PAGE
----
“…there was a growing appreciation through 2012 that soon, your phone will know more about your health history and fitness goals than your doctor does.”


IBM is testing a program that would allow patients to detail symptoms to Watson, and the A.I. would then offer up potential diagnoses. The company says Watson will eventually be well versed enough in oncology to help with diagnosis and prescriptions. For the moment this work is focussed on supporting doctors but how long will it be before patients gets their hands on Watson’s power?

In conclusion, there was a growing appreciation through 2012 that soon, your phone will know more about your health history and fitness goals than your doctor does. And according to RunKeeper founder Jason Jacobs, when this plays out at scale, it will change the dynamic between you, your doctor and the traditional healthcare system forever. When you add in the changing nature of customer and consumer behaviour and the ubiquity of mobile technology, it is essential for pharma in 2013 that they give the highest priority to, and play a key role in, mobile health.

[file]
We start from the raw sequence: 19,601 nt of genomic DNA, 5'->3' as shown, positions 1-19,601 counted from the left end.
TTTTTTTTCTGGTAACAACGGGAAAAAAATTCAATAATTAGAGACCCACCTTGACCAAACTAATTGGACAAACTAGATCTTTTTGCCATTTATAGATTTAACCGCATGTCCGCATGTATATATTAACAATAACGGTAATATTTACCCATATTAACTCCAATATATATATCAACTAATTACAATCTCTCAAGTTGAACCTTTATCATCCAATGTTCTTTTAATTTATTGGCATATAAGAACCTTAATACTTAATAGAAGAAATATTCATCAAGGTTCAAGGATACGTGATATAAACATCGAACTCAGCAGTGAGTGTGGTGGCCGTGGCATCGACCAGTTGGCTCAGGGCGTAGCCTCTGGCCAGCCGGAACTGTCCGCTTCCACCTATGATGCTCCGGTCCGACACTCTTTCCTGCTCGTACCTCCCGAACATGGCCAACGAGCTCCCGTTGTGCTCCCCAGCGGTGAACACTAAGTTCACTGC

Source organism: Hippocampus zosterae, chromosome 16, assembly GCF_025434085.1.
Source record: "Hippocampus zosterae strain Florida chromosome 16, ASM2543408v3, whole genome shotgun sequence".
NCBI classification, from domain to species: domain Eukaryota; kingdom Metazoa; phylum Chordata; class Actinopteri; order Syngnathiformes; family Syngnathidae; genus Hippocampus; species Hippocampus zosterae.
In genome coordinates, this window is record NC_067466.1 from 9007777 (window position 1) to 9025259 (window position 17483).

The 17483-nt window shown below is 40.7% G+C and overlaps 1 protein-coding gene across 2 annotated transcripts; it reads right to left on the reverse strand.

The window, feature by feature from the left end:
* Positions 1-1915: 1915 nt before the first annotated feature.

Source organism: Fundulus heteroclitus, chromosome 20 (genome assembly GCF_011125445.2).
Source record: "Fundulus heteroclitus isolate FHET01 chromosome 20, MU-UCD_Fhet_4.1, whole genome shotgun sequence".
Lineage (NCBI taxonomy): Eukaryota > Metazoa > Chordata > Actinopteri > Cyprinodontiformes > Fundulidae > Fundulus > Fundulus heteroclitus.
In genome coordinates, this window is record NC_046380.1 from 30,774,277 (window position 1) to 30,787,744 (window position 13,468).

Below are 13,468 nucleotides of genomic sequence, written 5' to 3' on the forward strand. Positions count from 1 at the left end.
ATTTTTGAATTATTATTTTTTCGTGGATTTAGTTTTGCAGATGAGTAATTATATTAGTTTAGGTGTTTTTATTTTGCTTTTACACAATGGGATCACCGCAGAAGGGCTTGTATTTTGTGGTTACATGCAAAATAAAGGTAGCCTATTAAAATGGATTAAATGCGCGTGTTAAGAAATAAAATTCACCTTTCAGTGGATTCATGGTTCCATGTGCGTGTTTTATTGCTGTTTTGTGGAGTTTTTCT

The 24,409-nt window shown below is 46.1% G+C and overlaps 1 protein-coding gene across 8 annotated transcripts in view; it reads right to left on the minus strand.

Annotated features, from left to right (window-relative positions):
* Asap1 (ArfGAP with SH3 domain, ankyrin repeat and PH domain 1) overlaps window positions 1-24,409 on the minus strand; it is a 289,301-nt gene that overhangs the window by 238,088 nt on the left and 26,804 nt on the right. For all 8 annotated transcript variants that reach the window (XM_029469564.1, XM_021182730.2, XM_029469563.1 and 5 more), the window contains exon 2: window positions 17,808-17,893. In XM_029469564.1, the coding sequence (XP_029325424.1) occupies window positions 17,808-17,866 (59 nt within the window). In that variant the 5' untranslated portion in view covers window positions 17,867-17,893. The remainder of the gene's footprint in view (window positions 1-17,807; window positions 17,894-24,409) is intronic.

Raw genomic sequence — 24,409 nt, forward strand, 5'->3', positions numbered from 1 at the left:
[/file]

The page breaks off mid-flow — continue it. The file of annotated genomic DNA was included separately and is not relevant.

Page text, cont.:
Part two of this article will look at the predictions that games and gamification would join the mainstream and that Social media would begin to separate the winners from the losers. We will also have a brief look at the search landscape in 2012 and the predicted privacy concerns that were a hot topic at the end of 2011.

The next part of this article can be viewed here.


About the author: